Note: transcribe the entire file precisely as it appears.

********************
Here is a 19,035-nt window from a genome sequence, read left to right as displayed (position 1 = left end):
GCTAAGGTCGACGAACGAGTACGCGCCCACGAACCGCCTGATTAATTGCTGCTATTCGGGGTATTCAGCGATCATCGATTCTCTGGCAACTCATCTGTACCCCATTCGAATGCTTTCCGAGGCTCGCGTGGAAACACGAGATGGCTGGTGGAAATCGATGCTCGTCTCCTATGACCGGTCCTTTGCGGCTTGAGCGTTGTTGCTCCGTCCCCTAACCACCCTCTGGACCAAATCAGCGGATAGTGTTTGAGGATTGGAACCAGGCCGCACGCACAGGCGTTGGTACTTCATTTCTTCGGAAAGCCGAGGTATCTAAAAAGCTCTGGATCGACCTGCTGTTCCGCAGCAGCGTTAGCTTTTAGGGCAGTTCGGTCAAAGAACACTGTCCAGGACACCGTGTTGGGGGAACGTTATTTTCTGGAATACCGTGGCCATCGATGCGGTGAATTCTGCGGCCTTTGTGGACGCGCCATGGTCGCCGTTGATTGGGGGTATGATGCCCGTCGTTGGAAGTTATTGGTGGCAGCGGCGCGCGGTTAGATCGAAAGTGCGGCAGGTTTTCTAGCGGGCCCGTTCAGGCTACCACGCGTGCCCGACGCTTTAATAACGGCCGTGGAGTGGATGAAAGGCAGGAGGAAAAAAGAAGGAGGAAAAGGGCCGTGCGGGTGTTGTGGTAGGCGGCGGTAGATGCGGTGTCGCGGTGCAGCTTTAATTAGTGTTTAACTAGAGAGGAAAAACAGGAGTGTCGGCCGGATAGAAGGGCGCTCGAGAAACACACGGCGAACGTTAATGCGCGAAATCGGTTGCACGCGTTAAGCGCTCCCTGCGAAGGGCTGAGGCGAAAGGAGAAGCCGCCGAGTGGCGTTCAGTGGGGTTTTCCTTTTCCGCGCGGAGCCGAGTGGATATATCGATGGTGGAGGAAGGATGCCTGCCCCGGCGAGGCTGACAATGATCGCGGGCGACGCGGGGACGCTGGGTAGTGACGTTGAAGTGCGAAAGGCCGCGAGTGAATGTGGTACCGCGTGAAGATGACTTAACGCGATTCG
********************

Here is a 19,035-nt window from a genome sequence, read left to right as displayed (position 1 = left end):
GCTAAGGTCGACGAACGAGTACGCGCCCACGAACCGCCTGATTAATTGCTGCTATTCGGGGTATTCAGCGATCATCGATTCTCTGGCAACTCATCTGTACCCCATTCGAATGCTTTCCGAGGCTCGCGTGGAAACACGAGATGGCTGGTGGAAATCGATGCTCGTCTCCTATGACCGGTCCTTTGCGGCTTGAGCGTTGTTGCTCCGTCCCCTAACCACCCTCTGGACCAAATCAGCGGATAGTGTTTGAGGATTGGAACCAGGCCGCACGCACAGGCGTTGGTACTTCATTTCTTCGGAAAGCCGAGGTATCTAAAAAGCTCTGGATCGACCTGCTGTTCCGCAGCAGCGTTAGCTTTTAGGGCAGTTCGGTCAAAGAACACTGTCCAGGACACCGTGTTGGGGGAACGTTATTTTCTGGAATACCGTGGCCATCGATGCGGTGAATTCTGCGGCCTTTGTGGACGCGCCATGGTCGCCGTTGATTGGGGGTATGATGCCCGTCGTTGGAAGTTATTGGTGGCAGCGGCGCGCGGTTAGATCGAAAGTGCGGCAGGTTTTCTAGCGGGCCCGTTCAGGCTACCACGCGTGCCCGACGCTTTAATAACGGCCGTGGAGTGGATGAAAGGCAGGAGGAAAAAAGAAGGAGGAAAAGGGCCGTGCGGGTGTTGTGGTAGGCGGCGGTAGATGCGGTGTCGCGGTGCAGCTTTAATTAGTGTTTAACTAGAGAGGAAAAACAGGAGTGTCGGCCGGATAGAAGGGCGCTCGAGAAACACACGGCGAACGTTAATGCGCGAAATCGGTTGCACGCGTTAAGCGCTCCCTGCGAAGGGCTGAGGCGAAAGGAGAAGCCGCCGAGTGGCGTTCAGTGGGGTTTTCCTTTTCCGCGCGGAGCCGAGTGGATATATCGATGGTGGAGGAAGGATGCCTGCCCCGGCGAGGCTGACAATGATCGCGGGCGACGCGGGGACGCTGGGTAGTGACGTTGAAGTGCGAAAGGCCGCGAGTGAATGTGGTACCGCGTGAAGATGACTTAACGCGATTCG